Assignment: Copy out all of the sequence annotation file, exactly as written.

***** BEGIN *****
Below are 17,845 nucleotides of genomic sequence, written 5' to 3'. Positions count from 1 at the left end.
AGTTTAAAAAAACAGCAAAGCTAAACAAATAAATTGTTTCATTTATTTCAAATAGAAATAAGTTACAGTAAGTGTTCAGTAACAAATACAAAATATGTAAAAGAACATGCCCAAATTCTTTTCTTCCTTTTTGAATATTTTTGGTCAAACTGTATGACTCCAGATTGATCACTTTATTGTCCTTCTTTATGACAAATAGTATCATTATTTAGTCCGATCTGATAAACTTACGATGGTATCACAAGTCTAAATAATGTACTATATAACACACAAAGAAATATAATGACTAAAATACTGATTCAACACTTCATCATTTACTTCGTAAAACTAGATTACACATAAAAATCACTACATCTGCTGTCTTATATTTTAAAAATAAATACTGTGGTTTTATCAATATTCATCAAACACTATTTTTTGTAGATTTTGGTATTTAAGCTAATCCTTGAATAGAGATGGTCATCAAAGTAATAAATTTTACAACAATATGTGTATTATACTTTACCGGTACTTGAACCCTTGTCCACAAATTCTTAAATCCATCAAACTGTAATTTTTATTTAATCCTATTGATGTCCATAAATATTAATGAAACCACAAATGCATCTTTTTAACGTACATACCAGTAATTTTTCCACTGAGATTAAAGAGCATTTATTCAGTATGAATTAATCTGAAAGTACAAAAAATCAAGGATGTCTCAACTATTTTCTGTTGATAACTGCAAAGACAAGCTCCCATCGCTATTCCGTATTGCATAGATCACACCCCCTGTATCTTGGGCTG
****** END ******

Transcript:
Below are 17,845 nucleotides of genomic sequence, written 5' to 3'. Positions count from 1 at the left end.
AGTTTAAAAAAACAGCAAAGCTAAACAAATAAATTGTTTCATTTATTTCAAATAGAAATAAGTTACAGTAAGTGTTCAGTAACAAATACAAAATATGTAAAAGAACATGCCCAAATTCTTTTCTTCCTTTTTGAATATTTTTGGTCAAACTGTATGACTCCAGATTGATCACTTTATTGTCCTTCTTTATGACAAATAGTATCATTATTTAGTCCGATCTGATAAACTTACGATGGTATCACAAGTCTAAATAATGTACTATATAACACACAAAGAAATATAATGACTAAAATACTGATTCAACACTTCATCATTTACTTCGTAAAACTAGATTACACATAAAAATCACTACATCTGCTGTCTTATATTTTAAAAATAAATACTGTGGTTTTATCAATATTCATCAAACACTATTTTTTGTAGATTTTGGTATTTAAGCTAATCCTTGAATAGAGATGGTCATCAAAGTAATAAATTTTACAACAATATGTGTATTATACTTTACCGGTACTTGAACCCTTGTCCACAAATTCTTAAATCCATCAAACTGTAATTTTTATTTAATCCTATTGATGTCCATAAATATTAATGAAACCACAAATGCATCTTTTTAACGTACATACCAGTAATTTTTCCACTGAGATTAAAGAGCATTTATTCAGTATGAATTAATCTGAAAGTACAAAAAATCAAGGATGTCTCAACTATTTTCTGTTGATAACTGCAAAGACAAGCTCCCATCGCTATTCCGTATTGCATAGATCACACCCCCTGTATCTTGGGCTG